Experiment 1
Home Computer Camera Lab Colour Space Post-Processing Tutorials WoW Albums Waffle Index



This page and others list further experiments and notes

Well I never

During testing I had two strange occurrences which I will record to remind me never to trust the new cameras without checking exposures as they are taken.

I was taking a grey card, on a tripod with the Coolpix P7000 under constant lighting and got these exposures in Aperture mode for the same f/5.6 within seconds of each other.

I was checking variation in lenses using a fixed aperture of f/8 with the D700 and the 2 inner images are from my wide angle lens.  I thought this must mean that the diaphragm is sticky and not closing down quick enough.

On further exhaustive checks, including rapid bursts, there was no change in exposure over the entire Aperture and Zoom range!

Stained Glass Window and Zones

The Spot metering of highlight and shadow are shown in this cropped composite image as well as the Matrix metering (that was heavily influenced by the wall area).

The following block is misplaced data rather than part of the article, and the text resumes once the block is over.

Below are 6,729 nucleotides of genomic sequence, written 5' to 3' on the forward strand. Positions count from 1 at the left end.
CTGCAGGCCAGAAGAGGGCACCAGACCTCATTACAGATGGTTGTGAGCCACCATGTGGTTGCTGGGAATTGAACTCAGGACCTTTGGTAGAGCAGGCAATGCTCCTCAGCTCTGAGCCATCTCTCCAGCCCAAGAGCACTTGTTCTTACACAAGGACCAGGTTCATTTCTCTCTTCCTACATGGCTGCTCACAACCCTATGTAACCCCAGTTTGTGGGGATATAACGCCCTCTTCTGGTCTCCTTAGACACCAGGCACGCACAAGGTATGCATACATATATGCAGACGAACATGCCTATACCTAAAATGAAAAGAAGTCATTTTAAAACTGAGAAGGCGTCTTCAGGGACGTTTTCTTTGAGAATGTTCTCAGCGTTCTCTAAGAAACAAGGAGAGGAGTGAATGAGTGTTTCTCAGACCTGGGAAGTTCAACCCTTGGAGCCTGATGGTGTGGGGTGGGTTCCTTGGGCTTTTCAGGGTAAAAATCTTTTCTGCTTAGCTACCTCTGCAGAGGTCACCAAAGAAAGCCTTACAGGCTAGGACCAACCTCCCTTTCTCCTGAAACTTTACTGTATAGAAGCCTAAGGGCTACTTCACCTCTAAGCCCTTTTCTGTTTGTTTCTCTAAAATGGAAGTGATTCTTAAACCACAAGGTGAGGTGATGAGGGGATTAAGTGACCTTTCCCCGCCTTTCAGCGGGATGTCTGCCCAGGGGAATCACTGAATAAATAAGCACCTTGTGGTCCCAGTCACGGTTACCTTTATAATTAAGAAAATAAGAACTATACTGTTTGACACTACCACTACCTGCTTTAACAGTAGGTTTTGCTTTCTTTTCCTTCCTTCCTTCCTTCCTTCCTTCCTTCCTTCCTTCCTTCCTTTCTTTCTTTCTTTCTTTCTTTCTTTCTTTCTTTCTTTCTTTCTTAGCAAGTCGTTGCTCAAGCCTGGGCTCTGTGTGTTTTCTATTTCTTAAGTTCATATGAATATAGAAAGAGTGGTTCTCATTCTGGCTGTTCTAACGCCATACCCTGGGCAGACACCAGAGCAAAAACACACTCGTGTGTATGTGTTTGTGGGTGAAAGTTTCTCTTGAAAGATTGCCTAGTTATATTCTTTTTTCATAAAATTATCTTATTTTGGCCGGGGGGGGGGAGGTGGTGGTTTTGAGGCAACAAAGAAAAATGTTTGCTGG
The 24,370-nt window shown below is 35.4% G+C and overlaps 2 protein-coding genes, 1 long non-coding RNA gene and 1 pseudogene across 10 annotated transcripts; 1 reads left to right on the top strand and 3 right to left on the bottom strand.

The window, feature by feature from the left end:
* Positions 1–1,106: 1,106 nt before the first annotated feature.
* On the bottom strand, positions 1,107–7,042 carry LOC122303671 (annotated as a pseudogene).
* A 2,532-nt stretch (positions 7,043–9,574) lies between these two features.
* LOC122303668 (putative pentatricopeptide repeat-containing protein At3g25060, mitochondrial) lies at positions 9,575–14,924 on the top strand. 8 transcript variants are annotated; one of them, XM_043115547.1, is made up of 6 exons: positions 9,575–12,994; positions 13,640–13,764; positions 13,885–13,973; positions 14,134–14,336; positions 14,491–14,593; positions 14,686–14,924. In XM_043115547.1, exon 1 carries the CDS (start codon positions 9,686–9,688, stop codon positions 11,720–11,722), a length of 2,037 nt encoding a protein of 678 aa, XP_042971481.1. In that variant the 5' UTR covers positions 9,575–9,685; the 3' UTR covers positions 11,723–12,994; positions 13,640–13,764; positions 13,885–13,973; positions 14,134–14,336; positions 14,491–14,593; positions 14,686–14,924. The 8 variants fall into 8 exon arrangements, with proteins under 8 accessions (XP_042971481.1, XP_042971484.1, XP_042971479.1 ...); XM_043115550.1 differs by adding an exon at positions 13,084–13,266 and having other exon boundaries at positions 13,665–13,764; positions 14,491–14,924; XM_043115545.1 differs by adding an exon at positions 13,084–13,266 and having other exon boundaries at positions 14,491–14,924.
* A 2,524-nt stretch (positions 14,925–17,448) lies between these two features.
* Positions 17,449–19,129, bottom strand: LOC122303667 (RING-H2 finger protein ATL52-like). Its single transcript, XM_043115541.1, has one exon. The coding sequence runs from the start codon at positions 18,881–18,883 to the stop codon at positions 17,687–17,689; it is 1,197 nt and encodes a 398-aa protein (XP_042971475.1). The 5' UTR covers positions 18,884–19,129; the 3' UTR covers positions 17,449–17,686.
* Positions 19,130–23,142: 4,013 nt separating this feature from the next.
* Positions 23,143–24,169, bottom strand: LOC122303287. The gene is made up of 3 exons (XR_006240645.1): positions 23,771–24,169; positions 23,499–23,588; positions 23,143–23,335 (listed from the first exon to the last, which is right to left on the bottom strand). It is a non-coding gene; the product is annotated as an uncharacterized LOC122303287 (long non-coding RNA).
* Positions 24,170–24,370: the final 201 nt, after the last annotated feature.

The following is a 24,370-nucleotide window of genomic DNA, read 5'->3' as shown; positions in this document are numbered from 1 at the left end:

A range of 6ev, assuming the spot metering was correct. 

The D700 should be able to take this dynamic range in a single shot, but as the 400% ev 10 insert images shows, this was not going to be possible for jpg images to capture good detail at both ends.

The 'highlight' exposure can be ev10 as we can capture detail for 2 more EVs.

The shadow detail can be easily captured by curving a +2ev exposure.

So the minimum is 3 brackets of +/- 1ev centred on ev 9 (8-10 ev).

But for safety a 5 bracket on ev 8 (6 - 10 ev) was taken to ensure sufficient colour and shadow detail was obtained.

These set of exposures then allowed me to construct 2 different renditions of the window, depending on whether I wanted the stone work to be visible.  One could also have the dark window within the light stone work, if the glass rather than the whole image was important to emphasise.

I had a comment from Russell Cottrell on this photo, which says it from a different (more zone-ish?) view-point...

"it would have made more sense to me to say that at the given exposure (ev8), the dark area (ev6) fell on zone III, and the light area (ev12) on zone IX.
Bracketing, at the ev10 exposure, the light area came down to zone VII, which is much more manageable."


I've added a Zone Ruler to the Colour Watcher which should help one learn - not sure how useful it is in post-processing.